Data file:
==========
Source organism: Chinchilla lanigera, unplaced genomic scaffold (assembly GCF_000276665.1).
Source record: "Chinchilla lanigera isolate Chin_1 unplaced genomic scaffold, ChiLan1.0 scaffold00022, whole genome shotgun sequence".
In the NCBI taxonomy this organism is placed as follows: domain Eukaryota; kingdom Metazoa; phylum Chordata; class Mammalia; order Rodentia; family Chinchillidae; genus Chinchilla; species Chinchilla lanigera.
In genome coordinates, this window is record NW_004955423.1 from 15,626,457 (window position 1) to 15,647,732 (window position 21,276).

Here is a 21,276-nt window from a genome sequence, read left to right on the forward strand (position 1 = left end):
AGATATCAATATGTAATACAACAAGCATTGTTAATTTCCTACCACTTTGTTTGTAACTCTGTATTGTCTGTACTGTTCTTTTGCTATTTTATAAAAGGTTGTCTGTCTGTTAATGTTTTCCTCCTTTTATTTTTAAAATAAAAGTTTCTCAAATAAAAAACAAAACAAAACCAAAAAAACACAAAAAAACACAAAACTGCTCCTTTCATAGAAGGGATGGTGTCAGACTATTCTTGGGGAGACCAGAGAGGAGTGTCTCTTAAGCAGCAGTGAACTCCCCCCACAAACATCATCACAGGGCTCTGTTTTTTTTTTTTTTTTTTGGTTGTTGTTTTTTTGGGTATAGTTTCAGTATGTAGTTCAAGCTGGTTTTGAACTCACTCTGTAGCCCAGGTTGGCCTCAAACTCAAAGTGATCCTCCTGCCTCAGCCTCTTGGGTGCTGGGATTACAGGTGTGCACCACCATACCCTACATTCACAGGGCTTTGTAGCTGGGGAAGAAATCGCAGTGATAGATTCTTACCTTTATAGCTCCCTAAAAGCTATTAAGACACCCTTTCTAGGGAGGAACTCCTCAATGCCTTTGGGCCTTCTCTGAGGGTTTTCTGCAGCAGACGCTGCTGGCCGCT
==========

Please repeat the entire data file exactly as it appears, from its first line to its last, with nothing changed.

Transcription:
Source organism: Chinchilla lanigera, unplaced genomic scaffold (assembly GCF_000276665.1).
Source record: "Chinchilla lanigera isolate Chin_1 unplaced genomic scaffold, ChiLan1.0 scaffold00022, whole genome shotgun sequence".
In the NCBI taxonomy this organism is placed as follows: domain Eukaryota; kingdom Metazoa; phylum Chordata; class Mammalia; order Rodentia; family Chinchillidae; genus Chinchilla; species Chinchilla lanigera.
In genome coordinates, this window is record NW_004955423.1 from 15,626,457 (window position 1) to 15,647,732 (window position 21,276).

Here is a 21,276-nt window from a genome sequence, read left to right on the forward strand (position 1 = left end):
AGATATCAATATGTAATACAACAAGCATTGTTAATTTCCTACCACTTTGTTTGTAACTCTGTATTGTCTGTACTGTTCTTTTGCTATTTTATAAAAGGTTGTCTGTCTGTTAATGTTTTCCTCCTTTTATTTTTAAAATAAAAGTTTCTCAAATAAAAAACAAAACAAAACCAAAAAAACACAAAAAAACACAAAACTGCTCCTTTCATAGAAGGGATGGTGTCAGACTATTCTTGGGGAGACCAGAGAGGAGTGTCTCTTAAGCAGCAGTGAACTCCCCCCACAAACATCATCACAGGGCTCTGTTTTTTTTTTTTTTTTTTGGTTGTTGTTTTTTTGGGTATAGTTTCAGTATGTAGTTCAAGCTGGTTTTGAACTCACTCTGTAGCCCAGGTTGGCCTCAAACTCAAAGTGATCCTCCTGCCTCAGCCTCTTGGGTGCTGGGATTACAGGTGTGCACCACCATACCCTACATTCACAGGGCTTTGTAGCTGGGGAAGAAATCGCAGTGATAGATTCTTACCTTTATAGCTCCCTAAAAGCTATTAAGACACCCTTTCTAGGGAGGAACTCCTCAATGCCTTTGGGCCTTCTCTGAGGGTTTTCTGCAGCAGACGCTGCTGGCCGCT